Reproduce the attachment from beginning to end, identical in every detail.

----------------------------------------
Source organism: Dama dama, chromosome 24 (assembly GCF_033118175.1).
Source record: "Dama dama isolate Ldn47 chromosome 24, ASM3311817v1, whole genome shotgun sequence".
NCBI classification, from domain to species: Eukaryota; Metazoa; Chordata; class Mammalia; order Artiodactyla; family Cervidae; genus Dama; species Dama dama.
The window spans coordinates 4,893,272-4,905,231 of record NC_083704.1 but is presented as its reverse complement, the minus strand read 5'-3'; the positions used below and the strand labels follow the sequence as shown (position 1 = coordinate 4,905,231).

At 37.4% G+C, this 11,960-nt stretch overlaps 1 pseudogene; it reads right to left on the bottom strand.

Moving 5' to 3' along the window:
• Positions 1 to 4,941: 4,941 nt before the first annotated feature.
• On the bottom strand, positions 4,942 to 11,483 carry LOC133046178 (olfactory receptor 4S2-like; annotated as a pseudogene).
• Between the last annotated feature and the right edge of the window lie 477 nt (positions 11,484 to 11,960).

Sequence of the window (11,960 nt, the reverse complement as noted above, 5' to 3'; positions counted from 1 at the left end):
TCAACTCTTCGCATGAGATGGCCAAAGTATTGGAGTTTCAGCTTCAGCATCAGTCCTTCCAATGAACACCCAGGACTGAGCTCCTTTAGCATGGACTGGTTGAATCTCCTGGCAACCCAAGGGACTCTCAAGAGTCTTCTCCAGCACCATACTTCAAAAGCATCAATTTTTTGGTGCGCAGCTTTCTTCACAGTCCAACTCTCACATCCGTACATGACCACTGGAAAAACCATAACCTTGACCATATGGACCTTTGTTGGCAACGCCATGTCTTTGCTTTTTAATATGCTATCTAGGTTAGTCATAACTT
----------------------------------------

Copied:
Source organism: Dama dama, chromosome 24 (assembly GCF_033118175.1).
Source record: "Dama dama isolate Ldn47 chromosome 24, ASM3311817v1, whole genome shotgun sequence".
NCBI classification, from domain to species: Eukaryota; Metazoa; Chordata; class Mammalia; order Artiodactyla; family Cervidae; genus Dama; species Dama dama.
The window spans coordinates 4,893,272-4,905,231 of record NC_083704.1 but is presented as its reverse complement, the minus strand read 5'-3'; the positions used below and the strand labels follow the sequence as shown (position 1 = coordinate 4,905,231).

At 37.4% G+C, this 11,960-nt stretch overlaps 1 pseudogene; it reads right to left on the bottom strand.

Moving 5' to 3' along the window:
• Positions 1 to 4,941: 4,941 nt before the first annotated feature.
• On the bottom strand, positions 4,942 to 11,483 carry LOC133046178 (olfactory receptor 4S2-like; annotated as a pseudogene).
• Between the last annotated feature and the right edge of the window lie 477 nt (positions 11,484 to 11,960).

Sequence of the window (11,960 nt, the reverse complement as noted above, 5' to 3'; positions counted from 1 at the left end):
TCAACTCTTCGCATGAGATGGCCAAAGTATTGGAGTTTCAGCTTCAGCATCAGTCCTTCCAATGAACACCCAGGACTGAGCTCCTTTAGCATGGACTGGTTGAATCTCCTGGCAACCCAAGGGACTCTCAAGAGTCTTCTCCAGCACCATACTTCAAAAGCATCAATTTTTTGGTGCGCAGCTTTCTTCACAGTCCAACTCTCACATCCGTACATGACCACTGGAAAAACCATAACCTTGACCATATGGACCTTTGTTGGCAACGCCATGTCTTTGCTTTTTAATATGCTATCTAGGTTAGTCATAACTT